duct of the celebrated Mississippi Rifles, under charge of Colonel, now President Jefferson Davis, on the field of Buena Vista. The great movement then made by Davis is said to have been without previous parallel in the art of war, and was regarded by the Duke of Wellington as new and masterly. It was subsequently made, we learn on the authority of Gen. Cushing, on the fields of the Crimes. "The battle had been raging some time with fluctuating fortunes, and was setting against us, when Gen. Taylor, with Col. Davis and others, arrived on the field Several regiments (which were subsequently rallied, and fought bravely,) were in full retreat; O'Brien, after having his men and horses completely cut up, had been compelled to draw off the guns, and Bragg, with almost superhuman energy, was sustaining the brunt of the fight. Many officers of distinction had fallen. Col. Davis rode forward to examine the position of the enemy, and concluding that the best way to arrest our fugitives woul
he enemy forget, probably, that men of the same heroic daring and firm resolve are still alive; men who will prove to the world that they can neither be intimidated by threats, nor overawed by numbers. In reviewing Claiborne's Life and Times of Quitman, in DeBow's Review, the writer says: An episode may be here tolerated in regard to the conduct of the celebrated Mississippi Rifles, under charge of Colonel, now President Jefferson Davis, on the field of Buena Vista. The great movement tructive fire. This broke his right line, and the rest soon gave way and fled back precipitately. Here Col. Davis was severely wounded." After this lengthy extract in regard to the heroic conduct of Davis, we shall soon pass to the acts of Quitman at the gates of Mexico; but before doing so, we will be permitted a momentary notice of the behavior of the South Carolina regiment under the fire of the Mexican enemy. Those who sneer at Carolina courage and virtues are, in general, too ignora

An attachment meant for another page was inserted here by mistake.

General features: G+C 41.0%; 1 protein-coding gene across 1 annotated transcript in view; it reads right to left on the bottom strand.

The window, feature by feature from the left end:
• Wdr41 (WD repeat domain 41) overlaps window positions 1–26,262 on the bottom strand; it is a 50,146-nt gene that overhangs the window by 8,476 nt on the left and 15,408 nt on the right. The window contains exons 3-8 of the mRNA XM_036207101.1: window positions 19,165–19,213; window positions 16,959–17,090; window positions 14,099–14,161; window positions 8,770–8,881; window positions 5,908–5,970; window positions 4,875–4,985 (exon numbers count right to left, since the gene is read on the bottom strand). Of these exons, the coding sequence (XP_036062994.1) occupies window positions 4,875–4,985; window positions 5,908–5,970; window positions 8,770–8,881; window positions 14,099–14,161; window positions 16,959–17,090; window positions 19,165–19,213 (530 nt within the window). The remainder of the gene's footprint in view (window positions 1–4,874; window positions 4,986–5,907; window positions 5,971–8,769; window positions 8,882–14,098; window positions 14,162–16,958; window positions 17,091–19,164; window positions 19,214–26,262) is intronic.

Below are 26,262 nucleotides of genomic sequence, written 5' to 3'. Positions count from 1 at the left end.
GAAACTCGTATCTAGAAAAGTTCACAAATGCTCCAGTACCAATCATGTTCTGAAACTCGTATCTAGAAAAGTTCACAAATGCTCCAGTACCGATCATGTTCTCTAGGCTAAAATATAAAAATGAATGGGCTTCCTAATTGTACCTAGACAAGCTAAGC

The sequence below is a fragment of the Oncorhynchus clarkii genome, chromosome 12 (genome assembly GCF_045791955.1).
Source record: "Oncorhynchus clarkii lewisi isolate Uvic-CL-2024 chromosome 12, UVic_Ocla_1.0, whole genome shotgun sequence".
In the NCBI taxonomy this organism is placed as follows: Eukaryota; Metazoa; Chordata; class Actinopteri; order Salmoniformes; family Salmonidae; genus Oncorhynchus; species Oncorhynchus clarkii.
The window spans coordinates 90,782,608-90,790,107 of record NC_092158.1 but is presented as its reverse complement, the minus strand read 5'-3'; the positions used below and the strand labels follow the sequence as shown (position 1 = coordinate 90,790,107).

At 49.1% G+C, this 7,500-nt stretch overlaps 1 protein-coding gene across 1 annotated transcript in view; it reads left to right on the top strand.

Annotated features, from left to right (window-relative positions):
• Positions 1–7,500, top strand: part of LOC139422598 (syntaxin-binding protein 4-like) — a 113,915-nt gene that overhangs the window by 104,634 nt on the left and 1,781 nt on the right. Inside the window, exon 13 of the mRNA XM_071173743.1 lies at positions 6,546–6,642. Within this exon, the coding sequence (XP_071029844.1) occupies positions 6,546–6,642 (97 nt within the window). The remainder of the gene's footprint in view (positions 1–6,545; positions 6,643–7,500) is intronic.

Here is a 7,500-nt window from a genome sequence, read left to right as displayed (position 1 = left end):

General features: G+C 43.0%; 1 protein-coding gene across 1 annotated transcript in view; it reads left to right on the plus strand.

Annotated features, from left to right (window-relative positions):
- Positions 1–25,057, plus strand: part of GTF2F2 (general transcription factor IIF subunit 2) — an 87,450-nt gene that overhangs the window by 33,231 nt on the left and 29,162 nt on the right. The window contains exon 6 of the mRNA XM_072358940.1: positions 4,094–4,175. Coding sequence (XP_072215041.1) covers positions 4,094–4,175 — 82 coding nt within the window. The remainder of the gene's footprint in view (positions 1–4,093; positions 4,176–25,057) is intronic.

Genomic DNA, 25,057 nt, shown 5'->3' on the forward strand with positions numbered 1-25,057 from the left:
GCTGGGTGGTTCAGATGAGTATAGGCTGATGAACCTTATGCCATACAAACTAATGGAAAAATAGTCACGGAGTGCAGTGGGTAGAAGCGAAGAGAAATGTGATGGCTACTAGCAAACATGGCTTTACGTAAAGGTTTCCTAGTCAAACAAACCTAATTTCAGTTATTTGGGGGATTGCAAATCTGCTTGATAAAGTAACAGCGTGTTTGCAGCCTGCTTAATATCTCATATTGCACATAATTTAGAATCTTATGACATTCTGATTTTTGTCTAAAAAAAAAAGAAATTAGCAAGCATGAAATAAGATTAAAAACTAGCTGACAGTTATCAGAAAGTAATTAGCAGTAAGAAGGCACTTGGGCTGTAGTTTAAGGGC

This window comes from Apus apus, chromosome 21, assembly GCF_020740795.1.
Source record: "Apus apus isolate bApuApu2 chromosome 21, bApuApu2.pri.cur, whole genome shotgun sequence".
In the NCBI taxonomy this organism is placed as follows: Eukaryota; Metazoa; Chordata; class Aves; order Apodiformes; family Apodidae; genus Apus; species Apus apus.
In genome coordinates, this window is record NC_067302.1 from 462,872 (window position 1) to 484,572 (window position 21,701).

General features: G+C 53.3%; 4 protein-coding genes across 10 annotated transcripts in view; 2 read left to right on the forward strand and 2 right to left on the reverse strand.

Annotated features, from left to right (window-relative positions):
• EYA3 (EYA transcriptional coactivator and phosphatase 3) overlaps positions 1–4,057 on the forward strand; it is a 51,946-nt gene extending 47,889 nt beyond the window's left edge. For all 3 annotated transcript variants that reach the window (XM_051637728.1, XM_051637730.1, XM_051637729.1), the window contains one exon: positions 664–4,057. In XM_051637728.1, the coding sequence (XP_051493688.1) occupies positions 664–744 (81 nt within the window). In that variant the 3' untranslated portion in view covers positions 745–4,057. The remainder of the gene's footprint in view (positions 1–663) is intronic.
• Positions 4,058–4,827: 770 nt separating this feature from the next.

Wellington (search for this): article 6